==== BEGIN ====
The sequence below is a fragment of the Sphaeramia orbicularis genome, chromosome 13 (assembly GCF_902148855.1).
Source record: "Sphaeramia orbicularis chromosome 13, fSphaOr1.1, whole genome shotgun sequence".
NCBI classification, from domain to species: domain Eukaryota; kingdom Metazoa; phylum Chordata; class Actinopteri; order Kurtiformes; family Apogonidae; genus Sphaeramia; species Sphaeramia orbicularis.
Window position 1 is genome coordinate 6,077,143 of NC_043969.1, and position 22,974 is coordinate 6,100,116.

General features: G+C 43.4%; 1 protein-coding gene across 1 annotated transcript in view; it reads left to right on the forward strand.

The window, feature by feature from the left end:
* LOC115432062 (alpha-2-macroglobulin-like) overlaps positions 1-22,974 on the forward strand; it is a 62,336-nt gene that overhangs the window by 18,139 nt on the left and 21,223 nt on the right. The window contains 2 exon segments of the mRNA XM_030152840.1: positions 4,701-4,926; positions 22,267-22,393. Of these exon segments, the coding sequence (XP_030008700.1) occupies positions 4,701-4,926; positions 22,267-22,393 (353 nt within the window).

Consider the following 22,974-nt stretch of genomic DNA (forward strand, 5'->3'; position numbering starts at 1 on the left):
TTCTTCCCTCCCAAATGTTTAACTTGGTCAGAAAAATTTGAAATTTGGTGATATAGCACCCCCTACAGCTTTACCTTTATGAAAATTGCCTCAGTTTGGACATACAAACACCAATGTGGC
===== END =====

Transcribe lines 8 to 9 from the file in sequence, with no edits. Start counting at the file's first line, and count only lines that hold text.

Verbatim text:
Consider the following 22,974-nt stretch of genomic DNA (forward strand, 5'->3'; position numbering starts at 1 on the left):
TTCTTCCCTCCCAAATGTTTAACTTGGTCAGAAAAATTTGAAATTTGGTGATATAGCACCCCCTACAGCTTTACCTTTATGAAAATTGCCTCAGTTTGGACATACAAACACCAATGTGGC